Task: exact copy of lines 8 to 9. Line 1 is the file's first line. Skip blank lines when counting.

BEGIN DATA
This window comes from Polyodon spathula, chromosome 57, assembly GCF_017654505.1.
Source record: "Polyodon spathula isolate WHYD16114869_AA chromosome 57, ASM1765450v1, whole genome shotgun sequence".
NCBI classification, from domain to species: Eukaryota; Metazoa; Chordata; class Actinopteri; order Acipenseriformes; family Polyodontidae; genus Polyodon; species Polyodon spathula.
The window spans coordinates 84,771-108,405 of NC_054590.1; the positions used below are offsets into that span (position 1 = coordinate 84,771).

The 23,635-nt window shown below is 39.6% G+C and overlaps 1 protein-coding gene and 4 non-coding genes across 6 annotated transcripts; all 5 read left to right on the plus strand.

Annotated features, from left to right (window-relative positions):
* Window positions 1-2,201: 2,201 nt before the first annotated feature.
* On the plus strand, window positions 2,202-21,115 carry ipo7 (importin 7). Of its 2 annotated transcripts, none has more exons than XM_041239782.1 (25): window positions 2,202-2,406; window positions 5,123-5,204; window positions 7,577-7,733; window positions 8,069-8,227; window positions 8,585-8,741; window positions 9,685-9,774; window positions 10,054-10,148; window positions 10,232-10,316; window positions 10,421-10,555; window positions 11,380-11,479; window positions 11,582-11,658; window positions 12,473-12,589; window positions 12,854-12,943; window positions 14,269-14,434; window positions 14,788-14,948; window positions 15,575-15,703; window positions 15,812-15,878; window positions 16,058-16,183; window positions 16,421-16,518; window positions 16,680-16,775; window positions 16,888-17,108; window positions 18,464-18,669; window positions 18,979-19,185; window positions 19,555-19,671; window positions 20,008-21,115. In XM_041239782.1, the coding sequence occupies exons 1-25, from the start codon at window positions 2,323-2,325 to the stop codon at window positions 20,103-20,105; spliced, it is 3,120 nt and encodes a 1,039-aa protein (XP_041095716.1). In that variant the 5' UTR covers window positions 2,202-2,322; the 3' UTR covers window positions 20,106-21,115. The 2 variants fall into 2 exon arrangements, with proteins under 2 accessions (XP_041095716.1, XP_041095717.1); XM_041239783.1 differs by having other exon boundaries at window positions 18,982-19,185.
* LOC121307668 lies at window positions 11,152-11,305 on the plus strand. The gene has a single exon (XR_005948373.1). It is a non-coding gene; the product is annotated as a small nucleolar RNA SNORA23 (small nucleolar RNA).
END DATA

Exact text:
* On the plus strand, window positions 2,202-21,115 carry ipo7 (importin 7). Of its 2 annotated transcripts, none has more exons than XM_041239782.1 (25): window positions 2,202-2,406; window positions 5,123-5,204; window positions 7,577-7,733; window positions 8,069-8,227; window positions 8,585-8,741; window positions 9,685-9,774; window positions 10,054-10,148; window positions 10,232-10,316; window positions 10,421-10,555; window positions 11,380-11,479; window positions 11,582-11,658; window positions 12,473-12,589; window positions 12,854-12,943; window positions 14,269-14,434; window positions 14,788-14,948; window positions 15,575-15,703; window positions 15,812-15,878; window positions 16,058-16,183; window positions 16,421-16,518; window positions 16,680-16,775; window positions 16,888-17,108; window positions 18,464-18,669; window positions 18,979-19,185; window positions 19,555-19,671; window positions 20,008-21,115. In XM_041239782.1, the coding sequence occupies exons 1-25, from the start codon at window positions 2,323-2,325 to the stop codon at window positions 20,103-20,105; spliced, it is 3,120 nt and encodes a 1,039-aa protein (XP_041095716.1). In that variant the 5' UTR covers window positions 2,202-2,322; the 3' UTR covers window positions 20,106-21,115. The 2 variants fall into 2 exon arrangements, with proteins under 2 accessions (XP_041095716.1, XP_041095717.1); XM_041239783.1 differs by having other exon boundaries at window positions 18,982-19,185.
* LOC121307668 lies at window positions 11,152-11,305 on the plus strand. The gene has a single exon (XR_005948373.1). It is a non-coding gene; the product is annotated as a small nucleolar RNA SNORA23 (small nucleolar RNA).